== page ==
Obviously a new novice team member will need more guidance than an experienced and knowledgeable team member. But how you deliver that guidance, and how and if you allow that less experienced team member to learn from the guidance and springboard into new solutions – or old solutions they reach on their own, will be the difference between an empowered and coached team, or powerless employees following directives.

Coaching as a business strategy is an evolution from the traditional organizational hierarchy and from other forms of learning such as mentoring or process training. Coaching is much more than  just transmitting information to someone less knowledgeable and experienced. Coaching at it’s core is about interpersonal relationships and asking questions that trigger insights and understanding.

Coaching: The Model

 “Coaching is unlocking people’s potential to maximize their own performance.” – John Whitmore

The GROW model of coaching was developed by John Whitmore in his book Coaching for Performance: GROWing Human Potential and Purpose.

GROW stands for:

  • Goals.
  • Reality.
  • Options.
  • Way forward.


There’s an old line – How do you eat an elephant? In small bites. When we talk about Goals in coaching we’re talking about the goal of this moment, this conversation, this situation, or meeting.

It can be difficult to hone in on the immediate and totally ignore the wider, longer term goals. But in order to achieve the long term expansive goals, we have to address, what do you want to accomplish right now. Early in the discussion, ask the team member, ‘what do you hope to have at the end of this conversation?’ This frames the interaction much like a work-back technique. Start with the end result and then work back each stage in succeeding order as to what steps must be take to achieve that goal. That framing of the conversation allows your team member to clearly articulate, what do they need to accomplish right now, what information or action plan will they have when they walk out the door.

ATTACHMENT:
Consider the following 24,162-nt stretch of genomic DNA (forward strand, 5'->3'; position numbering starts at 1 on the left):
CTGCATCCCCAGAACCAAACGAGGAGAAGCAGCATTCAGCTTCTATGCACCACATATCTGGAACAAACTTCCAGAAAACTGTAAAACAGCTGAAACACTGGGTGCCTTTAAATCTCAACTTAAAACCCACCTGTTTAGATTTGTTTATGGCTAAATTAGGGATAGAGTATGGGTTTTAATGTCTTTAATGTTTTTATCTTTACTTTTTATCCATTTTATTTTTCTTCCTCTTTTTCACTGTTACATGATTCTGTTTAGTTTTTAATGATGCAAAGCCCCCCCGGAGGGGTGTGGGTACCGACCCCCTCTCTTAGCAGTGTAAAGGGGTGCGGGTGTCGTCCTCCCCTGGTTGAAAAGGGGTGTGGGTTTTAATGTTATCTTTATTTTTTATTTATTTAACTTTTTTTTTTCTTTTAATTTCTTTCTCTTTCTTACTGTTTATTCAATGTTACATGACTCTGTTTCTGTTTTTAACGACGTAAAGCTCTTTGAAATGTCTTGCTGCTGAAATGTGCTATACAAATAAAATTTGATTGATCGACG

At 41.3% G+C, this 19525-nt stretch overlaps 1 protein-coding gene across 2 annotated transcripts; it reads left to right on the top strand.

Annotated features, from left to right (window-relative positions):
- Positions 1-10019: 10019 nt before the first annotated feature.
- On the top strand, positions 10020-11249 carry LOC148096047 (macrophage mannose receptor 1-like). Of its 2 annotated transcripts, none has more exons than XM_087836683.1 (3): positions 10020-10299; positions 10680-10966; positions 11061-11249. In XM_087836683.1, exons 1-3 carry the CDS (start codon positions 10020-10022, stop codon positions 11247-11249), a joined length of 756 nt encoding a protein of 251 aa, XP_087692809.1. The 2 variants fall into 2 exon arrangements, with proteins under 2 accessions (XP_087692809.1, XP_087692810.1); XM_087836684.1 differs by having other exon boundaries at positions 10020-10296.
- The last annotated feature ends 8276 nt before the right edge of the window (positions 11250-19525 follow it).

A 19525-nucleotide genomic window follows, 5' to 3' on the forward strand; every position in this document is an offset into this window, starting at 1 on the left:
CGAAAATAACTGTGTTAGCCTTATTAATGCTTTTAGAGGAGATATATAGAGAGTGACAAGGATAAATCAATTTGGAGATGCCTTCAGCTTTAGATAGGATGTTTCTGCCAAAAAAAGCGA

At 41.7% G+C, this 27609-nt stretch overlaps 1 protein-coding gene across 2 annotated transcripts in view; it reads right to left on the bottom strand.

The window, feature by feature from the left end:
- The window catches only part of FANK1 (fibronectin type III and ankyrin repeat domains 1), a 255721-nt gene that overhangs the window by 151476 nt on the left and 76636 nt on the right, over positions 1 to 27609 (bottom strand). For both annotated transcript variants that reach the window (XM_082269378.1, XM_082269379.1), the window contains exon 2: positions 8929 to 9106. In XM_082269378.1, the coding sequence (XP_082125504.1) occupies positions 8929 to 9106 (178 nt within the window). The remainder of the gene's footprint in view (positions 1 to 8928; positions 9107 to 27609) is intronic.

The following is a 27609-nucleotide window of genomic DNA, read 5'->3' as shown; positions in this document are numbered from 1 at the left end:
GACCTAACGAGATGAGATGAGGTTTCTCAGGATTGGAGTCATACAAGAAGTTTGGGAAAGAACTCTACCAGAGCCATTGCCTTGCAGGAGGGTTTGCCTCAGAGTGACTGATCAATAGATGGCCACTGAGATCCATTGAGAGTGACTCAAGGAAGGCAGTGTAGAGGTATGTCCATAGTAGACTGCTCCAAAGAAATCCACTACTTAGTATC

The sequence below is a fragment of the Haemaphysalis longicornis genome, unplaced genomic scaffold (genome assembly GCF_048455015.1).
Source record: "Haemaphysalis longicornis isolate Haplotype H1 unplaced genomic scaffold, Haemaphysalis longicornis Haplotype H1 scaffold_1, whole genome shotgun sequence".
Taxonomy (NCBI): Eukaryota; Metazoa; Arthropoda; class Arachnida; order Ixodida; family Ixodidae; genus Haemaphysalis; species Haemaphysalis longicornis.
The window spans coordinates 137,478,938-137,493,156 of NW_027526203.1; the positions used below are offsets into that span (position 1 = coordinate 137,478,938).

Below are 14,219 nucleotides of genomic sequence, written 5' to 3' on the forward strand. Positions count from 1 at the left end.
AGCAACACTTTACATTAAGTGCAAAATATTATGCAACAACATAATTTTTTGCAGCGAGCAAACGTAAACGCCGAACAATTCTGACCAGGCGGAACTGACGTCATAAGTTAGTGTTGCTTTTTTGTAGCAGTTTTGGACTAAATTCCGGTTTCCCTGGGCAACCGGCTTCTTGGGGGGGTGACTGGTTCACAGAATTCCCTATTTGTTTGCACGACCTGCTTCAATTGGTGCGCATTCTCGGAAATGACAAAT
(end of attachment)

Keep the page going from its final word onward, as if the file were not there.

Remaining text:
Once the immediate goal is stated, you, as the experienced and knowledgeable leader can start posing the questions to elicit and spark insights and understanding. – as opposed to the traditional route of laying out a roadmap for your team member to mindlessly follow.


Reality refers to having a project manager mindset. Project managers look at their goal and start asking wh-questions – what, when, where, and who. These questions are grounded in the reality of the situation or issue and demand that you explore process and outcomes. The only wh-question we don’t ask is why. We don’t want to fall down the rabbit-hole of motivation and further, our why is our mission. A reality based discussion is like an operating surgeon, clear, concise, and precisely focused on what is the situation, what options do you have, who is involved or should be, or do you need to be, what was done, when was it done. And every time you come to an impasse, ask more wh-questions.

Your focus as being a leader & coach is to keep asking the right focused questions in order to spark insight, understanding, ideas, and a plan.


Coaching is a tool that is most needed with those team members with the least confidence and experience. When in a discussion with a team member who is stuck and doesn’t know what to do, your goal as a leader coach isn’t to provide one answer, or even have the team member develop one answer. Your goal is to have them develop options. Developing options means they are engaged in the conversation and are bringing their perspective to the problem at hand and actually exploring possibilities.

If you see the conversation has led to a place where the team member feels stuck and only develops one possible path, or not even that, your job in the conversation is to broaden their perspective. One way to do that is to ask, ‘if you were totally in charge, with all the resources at your disposal, what would you do?’

Remove the  gates around their thinking and allow them to develop possibilities and weigh the options based on potential outcomes, risks, rewards, resources, and how it aligns with your agency’s culture and mission.


“What will you do?”